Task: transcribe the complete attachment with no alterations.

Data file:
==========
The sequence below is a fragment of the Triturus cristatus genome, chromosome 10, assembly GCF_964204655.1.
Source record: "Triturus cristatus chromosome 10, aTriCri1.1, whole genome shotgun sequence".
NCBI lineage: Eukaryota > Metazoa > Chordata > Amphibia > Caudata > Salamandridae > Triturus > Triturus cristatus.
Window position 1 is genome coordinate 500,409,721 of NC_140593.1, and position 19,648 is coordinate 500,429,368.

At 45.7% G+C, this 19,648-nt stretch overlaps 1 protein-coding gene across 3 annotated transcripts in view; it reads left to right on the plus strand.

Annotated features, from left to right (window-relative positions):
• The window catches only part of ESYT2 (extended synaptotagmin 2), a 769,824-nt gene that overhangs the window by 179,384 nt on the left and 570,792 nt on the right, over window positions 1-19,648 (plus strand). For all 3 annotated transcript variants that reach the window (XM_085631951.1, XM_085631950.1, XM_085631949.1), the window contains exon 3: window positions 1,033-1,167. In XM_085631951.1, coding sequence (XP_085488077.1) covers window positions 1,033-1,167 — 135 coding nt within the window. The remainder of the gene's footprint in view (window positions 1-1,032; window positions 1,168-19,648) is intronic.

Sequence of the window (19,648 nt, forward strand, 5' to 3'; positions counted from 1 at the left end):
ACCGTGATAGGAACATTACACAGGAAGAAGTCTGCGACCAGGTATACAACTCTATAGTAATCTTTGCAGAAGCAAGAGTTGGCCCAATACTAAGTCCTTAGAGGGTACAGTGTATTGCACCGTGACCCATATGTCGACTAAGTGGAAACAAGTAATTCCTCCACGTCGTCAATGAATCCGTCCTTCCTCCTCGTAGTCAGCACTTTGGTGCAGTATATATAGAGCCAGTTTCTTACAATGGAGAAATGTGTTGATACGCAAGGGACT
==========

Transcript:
The sequence below is a fragment of the Triturus cristatus genome, chromosome 10, assembly GCF_964204655.1.
Source record: "Triturus cristatus chromosome 10, aTriCri1.1, whole genome shotgun sequence".
NCBI lineage: Eukaryota > Metazoa > Chordata > Amphibia > Caudata > Salamandridae > Triturus > Triturus cristatus.
Window position 1 is genome coordinate 500,409,721 of NC_140593.1, and position 19,648 is coordinate 500,429,368.

At 45.7% G+C, this 19,648-nt stretch overlaps 1 protein-coding gene across 3 annotated transcripts in view; it reads left to right on the plus strand.

Annotated features, from left to right (window-relative positions):
• The window catches only part of ESYT2 (extended synaptotagmin 2), a 769,824-nt gene that overhangs the window by 179,384 nt on the left and 570,792 nt on the right, over window positions 1-19,648 (plus strand). For all 3 annotated transcript variants that reach the window (XM_085631951.1, XM_085631950.1, XM_085631949.1), the window contains exon 3: window positions 1,033-1,167. In XM_085631951.1, coding sequence (XP_085488077.1) covers window positions 1,033-1,167 — 135 coding nt within the window. The remainder of the gene's footprint in view (window positions 1-1,032; window positions 1,168-19,648) is intronic.

Sequence of the window (19,648 nt, forward strand, 5' to 3'; positions counted from 1 at the left end):
ACCGTGATAGGAACATTACACAGGAAGAAGTCTGCGACCAGGTATACAACTCTATAGTAATCTTTGCAGAAGCAAGAGTTGGCCCAATACTAAGTCCTTAGAGGGTACAGTGTATTGCACCGTGACCCATATGTCGACTAAGTGGAAACAAGTAATTCCTCCACGTCGTCAATGAATCCGTCCTTCCTCCTCGTAGTCAGCACTTTGGTGCAGTATATATAGAGCCAGTTTCTTACAATGGAGAAATGTGTTGATACGCAAGGGACT